The worst part of any cruise is, of course, getting off the boat. Not only because you’re having to leave that magical floating world of constant entertainment, but because its such a pain to go home. First of all, you have to leave your luggage outside your cabin the night before. I told my wife, “This is a bunch of crap, anyone could grab your bag, drag it in their cabin, and go through it, then put it back.” She called me paranoid. I think her actual words were. “No one has ever thought of that. You are literally the only person on the ship who has EVER thought something like that.” She may be right, and besides, if someone wants to paw through my dirty socks and underwear, they can have at it. I carry off my expensive stuff and paperwork. But still, I’m paranoid. What if someone wants to try and smuggle drugs off? It would be really easy to hide them in someone’s bag, then find that bag and grab it in port. If the drugs get found, guess who gets busted for it? The poor sap whose bag was left in the corridor. Again, paranoia.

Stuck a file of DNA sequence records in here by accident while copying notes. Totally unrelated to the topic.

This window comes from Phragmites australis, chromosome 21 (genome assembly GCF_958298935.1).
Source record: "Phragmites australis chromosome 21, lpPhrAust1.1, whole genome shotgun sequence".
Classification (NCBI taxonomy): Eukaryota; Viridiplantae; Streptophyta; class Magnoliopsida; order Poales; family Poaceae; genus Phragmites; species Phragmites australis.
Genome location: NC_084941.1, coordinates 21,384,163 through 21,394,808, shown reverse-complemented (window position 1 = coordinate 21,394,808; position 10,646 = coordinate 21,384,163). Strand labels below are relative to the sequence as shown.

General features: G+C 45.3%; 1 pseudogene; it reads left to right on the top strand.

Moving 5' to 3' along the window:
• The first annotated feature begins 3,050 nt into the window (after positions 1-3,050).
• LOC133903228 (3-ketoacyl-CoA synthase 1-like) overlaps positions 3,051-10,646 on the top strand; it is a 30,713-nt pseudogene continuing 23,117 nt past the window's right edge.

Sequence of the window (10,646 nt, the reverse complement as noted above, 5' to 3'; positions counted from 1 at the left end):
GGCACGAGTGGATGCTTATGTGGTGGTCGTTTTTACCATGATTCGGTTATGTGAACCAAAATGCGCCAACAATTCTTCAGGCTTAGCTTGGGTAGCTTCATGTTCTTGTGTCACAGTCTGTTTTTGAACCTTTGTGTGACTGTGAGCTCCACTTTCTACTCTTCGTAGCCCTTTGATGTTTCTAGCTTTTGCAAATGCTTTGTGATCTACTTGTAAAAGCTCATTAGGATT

So, we wound up in “zone 27”. I don’t know how they pick zones. Last time we were zone 18, and that was before we were card-carrying GOLD LEVEL members. I think the gold level people deserve a little boost over the first-timers. Just saying. We always wind up off the boat over halfway through the process. I thought about checking flights leaving the area and saying we had an early flight, but I didn’t want our luggage stuck on a bus to the airport or something.